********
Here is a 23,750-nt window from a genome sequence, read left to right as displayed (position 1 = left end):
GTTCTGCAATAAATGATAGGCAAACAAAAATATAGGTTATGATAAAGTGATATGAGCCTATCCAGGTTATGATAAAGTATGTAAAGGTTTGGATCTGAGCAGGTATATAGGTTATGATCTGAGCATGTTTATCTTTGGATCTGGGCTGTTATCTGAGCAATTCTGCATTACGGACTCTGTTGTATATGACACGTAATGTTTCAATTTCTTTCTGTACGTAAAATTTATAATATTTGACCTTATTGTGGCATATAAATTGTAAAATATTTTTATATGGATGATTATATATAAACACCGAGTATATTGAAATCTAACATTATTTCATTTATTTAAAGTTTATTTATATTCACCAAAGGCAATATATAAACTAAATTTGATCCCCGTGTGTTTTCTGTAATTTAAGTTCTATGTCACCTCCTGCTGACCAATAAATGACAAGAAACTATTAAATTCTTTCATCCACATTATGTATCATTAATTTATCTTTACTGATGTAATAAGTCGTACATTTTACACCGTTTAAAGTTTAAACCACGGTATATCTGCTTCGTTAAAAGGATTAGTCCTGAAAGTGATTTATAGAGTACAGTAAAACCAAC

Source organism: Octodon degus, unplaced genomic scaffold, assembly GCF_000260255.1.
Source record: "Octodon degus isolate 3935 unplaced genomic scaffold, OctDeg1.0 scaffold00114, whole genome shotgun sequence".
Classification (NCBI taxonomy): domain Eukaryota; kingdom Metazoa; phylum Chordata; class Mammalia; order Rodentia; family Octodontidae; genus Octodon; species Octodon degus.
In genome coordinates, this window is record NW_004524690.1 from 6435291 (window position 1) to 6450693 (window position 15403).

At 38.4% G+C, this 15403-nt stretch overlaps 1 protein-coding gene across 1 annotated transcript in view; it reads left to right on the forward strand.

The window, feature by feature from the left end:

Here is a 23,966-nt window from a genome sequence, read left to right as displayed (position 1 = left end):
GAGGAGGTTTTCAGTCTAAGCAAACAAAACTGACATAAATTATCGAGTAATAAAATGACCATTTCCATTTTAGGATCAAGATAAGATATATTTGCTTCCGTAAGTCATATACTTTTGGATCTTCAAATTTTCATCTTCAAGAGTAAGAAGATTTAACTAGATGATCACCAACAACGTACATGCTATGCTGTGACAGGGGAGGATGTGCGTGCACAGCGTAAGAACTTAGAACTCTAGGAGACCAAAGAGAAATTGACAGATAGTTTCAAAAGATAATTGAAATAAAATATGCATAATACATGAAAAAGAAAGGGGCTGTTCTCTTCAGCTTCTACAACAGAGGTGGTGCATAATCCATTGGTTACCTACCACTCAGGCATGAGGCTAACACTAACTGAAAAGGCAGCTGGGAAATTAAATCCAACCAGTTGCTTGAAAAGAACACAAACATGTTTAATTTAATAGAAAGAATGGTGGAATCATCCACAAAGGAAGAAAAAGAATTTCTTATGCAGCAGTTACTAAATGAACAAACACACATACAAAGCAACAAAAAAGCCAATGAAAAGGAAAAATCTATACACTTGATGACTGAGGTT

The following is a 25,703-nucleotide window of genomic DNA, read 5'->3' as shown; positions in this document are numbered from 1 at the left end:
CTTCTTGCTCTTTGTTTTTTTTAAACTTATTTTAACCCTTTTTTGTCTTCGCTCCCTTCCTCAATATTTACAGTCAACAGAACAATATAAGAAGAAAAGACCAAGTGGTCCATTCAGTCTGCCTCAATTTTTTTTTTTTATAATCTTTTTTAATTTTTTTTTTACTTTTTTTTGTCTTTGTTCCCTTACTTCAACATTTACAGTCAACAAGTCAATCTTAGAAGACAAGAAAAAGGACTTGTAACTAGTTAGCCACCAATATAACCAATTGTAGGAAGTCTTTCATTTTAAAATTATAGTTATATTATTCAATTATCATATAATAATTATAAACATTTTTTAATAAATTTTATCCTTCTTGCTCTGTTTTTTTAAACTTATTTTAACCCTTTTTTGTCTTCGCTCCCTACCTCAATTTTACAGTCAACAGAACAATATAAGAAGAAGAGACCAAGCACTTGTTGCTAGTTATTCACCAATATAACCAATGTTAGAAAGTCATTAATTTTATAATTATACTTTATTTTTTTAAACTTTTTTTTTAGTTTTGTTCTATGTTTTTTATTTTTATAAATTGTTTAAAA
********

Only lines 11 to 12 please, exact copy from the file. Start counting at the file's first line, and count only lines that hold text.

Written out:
The following is a 25,703-nucleotide window of genomic DNA, read 5'->3' as shown; positions in this document are numbered from 1 at the left end:
CTTCTTGCTCTTTGTTTTTTTTAAACTTATTTTAACCCTTTTTTGTCTTCGCTCCCTTCCTCAATATTTACAGTCAACAGAACAATATAAGAAGAAAAGACCAAGTGGTCCATTCAGTCTGCCTCAATTTTTTTTTTTTATAATCTTTTTTAATTTTTTTTTTACTTTTTTTTGTCTTTGTTCCCTTACTTCAACATTTACAGTCAACAAGTCAATCTTAGAAGACAAGAAAAAGGACTTGTAACTAGTTAGCCACCAATATAACCAATTGTAGGAAGTCTTTCATTTTAAAATTATAGTTATATTATTCAATTATCATATAATAATTATAAACATTTTTTAATAAATTTTATCCTTCTTGCTCTGTTTTTTTAAACTTATTTTAACCCTTTTTTGTCTTCGCTCCCTACCTCAATTTTACAGTCAACAGAACAATATAAGAAGAAGAGACCAAGCACTTGTTGCTAGTTATTCACCAATATAACCAATGTTAGAAAGTCATTAATTTTATAATTATACTTTATTTTTTTAAACTTTTTTTTTAGTTTTGTTCTATGTTTTTTATTTTTATAAATTGTTTAAAA